It should be noted that in the case of Bahçekaya the European Court observed that “the Turkish legal system does not provide any remedy to accelerate the proceedings or to provide litigants with adequate redress for the delays that have already occurred. In the present case, the applicant did not have personal rights to compel any other authority to exercise its supervisory jurisdiction over the trial court to expedite the proceedings”.

The Deputies decided to resume consideration of these items at the latest at their 1072nd meeting (1-3 and 4 (morning) December 2009) (DH), in the light of information to be provided on individual measures, namely the acceleration of the proceedings in the cases of Musluoğlu, Olcar, Özel Mehmet, Yiğit, Yengin, Genç Hasan, Ayral, Yıldırım and others, Tosun, Doğan Naime and others, Karyağdı, Akkurt Şakir, Döner Hasan, Özcan, Uğuz, Uysal and Osal, Vurankaya, Izmirli, Yıldız and Esen Ali, Talipoğlu Mehmet Ali, Uysal, and Sümer Meşrure, Özel and others,and on general measures, namely:
- the adoption of the draft laws to prevent excessive length of proceedings before administrative and civil courts;
- measures to provide effective remedies for excessive length of proceedings before all courts.

- 1 case against Ukraine

67531/01 Gorshkov, judgment of 08/11/2005, final on 08/02/20066

SUB-SECTION 5.2 – CHANGES OF COURTS’ CASE-LAW OR OF ADMINISTRATIVE PRACTICE

- 75 cases against Turkey

- 75 cases of length of detention on remand and of length of criminal proceedings
(See Appendix for the list of cases in the Demirel group)
These cases primarily concern the excessive length of the applicants' detention on remand, the impossibility for the applicants to have the lawfulness of their detention decided speedily by a court, and the absence of a right to compensation for their unlawful detention on remand (violations of Articles 5§3, 5§4 an 5§5). In this respect, the European Court found that the relevant judicial decisions, in only using general wording, such as “taking into account the nature of the crime and the state of evidence” did not provide sufficient information as to the reasons justifying the applicants' being kept in detention.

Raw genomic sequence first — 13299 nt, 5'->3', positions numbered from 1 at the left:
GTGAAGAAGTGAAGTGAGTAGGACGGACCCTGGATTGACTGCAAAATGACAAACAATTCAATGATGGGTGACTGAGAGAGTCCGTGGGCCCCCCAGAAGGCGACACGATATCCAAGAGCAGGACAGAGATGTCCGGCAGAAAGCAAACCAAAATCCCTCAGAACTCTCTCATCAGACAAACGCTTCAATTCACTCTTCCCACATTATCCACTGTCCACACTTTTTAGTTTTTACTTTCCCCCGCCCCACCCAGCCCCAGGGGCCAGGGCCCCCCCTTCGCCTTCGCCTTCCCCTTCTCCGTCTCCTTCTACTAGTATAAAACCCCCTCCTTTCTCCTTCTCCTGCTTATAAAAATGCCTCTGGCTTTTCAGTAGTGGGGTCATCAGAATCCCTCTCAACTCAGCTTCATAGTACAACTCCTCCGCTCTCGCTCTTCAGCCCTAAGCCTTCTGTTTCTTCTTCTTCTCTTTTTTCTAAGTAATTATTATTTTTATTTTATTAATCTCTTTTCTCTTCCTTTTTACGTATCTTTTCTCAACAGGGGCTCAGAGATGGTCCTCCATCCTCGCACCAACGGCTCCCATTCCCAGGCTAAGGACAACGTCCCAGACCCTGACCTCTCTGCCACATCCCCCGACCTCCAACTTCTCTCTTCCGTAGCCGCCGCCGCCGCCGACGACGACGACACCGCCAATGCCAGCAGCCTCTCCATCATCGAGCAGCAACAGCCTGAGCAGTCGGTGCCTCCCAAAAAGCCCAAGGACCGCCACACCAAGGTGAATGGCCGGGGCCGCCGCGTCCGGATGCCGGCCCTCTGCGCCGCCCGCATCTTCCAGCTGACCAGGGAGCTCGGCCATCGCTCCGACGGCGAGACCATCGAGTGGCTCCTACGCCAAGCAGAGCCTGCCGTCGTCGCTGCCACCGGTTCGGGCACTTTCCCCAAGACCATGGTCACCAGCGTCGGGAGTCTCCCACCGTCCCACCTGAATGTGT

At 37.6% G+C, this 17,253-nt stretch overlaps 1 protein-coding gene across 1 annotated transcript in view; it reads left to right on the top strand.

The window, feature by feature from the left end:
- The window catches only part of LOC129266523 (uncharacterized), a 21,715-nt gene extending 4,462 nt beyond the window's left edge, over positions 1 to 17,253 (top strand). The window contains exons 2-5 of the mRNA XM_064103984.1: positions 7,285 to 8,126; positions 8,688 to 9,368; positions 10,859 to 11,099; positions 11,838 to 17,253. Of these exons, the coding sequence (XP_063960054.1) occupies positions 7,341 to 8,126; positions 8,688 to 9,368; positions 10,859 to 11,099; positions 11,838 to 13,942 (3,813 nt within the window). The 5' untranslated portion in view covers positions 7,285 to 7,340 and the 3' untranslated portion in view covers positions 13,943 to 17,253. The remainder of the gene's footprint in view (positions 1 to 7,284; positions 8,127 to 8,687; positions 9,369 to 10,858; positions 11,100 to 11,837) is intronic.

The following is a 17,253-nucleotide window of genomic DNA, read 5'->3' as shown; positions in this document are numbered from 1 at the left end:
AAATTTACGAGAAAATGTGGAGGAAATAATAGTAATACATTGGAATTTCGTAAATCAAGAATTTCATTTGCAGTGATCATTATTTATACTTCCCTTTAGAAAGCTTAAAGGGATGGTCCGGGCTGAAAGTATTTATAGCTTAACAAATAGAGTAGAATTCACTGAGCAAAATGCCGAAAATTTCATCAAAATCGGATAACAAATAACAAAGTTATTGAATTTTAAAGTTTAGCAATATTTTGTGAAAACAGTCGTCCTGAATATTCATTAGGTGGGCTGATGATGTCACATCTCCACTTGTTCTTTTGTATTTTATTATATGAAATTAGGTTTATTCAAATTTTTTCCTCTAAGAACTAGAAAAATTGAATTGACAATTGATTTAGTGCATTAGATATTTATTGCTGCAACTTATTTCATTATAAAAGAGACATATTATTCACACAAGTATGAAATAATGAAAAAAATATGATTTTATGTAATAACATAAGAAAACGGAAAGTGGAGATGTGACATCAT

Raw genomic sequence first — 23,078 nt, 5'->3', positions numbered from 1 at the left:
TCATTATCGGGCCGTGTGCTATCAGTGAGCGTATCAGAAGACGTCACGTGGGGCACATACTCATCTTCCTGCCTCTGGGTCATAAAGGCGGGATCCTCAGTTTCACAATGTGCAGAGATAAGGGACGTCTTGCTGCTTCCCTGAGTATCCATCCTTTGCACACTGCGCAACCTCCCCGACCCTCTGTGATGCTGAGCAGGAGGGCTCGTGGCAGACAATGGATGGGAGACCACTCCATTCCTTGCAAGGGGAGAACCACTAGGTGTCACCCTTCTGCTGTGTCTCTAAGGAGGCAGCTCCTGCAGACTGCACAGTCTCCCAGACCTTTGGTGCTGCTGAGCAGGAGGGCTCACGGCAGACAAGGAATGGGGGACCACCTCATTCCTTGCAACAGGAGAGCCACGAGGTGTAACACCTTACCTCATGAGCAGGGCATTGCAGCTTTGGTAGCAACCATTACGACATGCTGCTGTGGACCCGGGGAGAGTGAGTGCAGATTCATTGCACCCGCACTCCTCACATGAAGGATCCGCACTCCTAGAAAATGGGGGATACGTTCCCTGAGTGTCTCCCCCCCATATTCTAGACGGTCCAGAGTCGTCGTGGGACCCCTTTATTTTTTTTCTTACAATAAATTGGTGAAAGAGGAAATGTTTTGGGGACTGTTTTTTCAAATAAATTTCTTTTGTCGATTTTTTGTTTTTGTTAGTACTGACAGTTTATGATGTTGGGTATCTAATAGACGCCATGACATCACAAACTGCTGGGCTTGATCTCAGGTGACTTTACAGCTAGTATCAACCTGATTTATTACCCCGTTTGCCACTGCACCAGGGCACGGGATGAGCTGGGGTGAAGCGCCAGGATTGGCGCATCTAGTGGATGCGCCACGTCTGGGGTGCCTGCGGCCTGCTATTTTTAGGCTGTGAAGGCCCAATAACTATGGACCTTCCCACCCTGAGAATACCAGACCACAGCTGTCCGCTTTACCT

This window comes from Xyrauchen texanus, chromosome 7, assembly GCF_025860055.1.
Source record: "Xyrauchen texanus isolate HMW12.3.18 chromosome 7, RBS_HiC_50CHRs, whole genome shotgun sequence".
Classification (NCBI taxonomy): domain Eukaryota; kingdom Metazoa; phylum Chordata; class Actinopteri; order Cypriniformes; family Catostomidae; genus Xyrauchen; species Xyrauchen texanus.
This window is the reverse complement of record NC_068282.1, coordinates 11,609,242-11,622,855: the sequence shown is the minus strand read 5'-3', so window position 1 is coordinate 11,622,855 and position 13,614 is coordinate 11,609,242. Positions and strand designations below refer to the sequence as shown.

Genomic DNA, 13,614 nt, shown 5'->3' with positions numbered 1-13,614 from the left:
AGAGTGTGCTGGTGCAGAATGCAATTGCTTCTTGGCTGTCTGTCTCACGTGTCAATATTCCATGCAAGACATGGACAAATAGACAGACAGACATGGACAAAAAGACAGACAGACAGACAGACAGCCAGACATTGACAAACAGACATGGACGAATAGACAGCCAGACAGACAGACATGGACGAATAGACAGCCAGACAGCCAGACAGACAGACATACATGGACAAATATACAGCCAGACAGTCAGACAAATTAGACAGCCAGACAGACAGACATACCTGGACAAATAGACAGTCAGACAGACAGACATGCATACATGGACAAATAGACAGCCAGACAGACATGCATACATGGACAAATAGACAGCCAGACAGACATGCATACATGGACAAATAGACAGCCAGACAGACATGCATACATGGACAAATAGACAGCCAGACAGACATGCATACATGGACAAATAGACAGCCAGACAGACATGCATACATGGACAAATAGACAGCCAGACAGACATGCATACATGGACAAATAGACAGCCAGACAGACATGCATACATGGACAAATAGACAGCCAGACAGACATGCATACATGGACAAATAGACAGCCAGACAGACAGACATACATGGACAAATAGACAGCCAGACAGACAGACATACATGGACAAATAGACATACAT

Many of these cases further concern the excessive length of judicial proceedings, in particular before state security courts (violations of Article 6§1).
The following cases also concern other violations, namely:
- The cases of Tekin and Baltaş and Esen Hüseyin concern failure to communicate to them the prosecutor's opinion (violations of Article 6§1);
- The cases of Demirel, Sevgin and İnce and Temel and Taşkın concern the lack of independence and impartiality of the state security courts which convicted them (violations of Article 6§1);
- Ill-treatment and lack of an effective remedy in the cases of Tosun Veli and Esen Hüseyin (violations of Articles 3 and 13).
- Lack of effective remedy in the cases of Yaşar Mahmut, Tamamboğa and Gül (violation of Article 13).
- The case of Tandoğan also conserns the continued detention of the applicant following the release order (violation of Article 5§1).
Individual measures:
1) Acceleration of the pending proceedings in the following cases:
Information provided by the Turkish authorities (19/06/2007):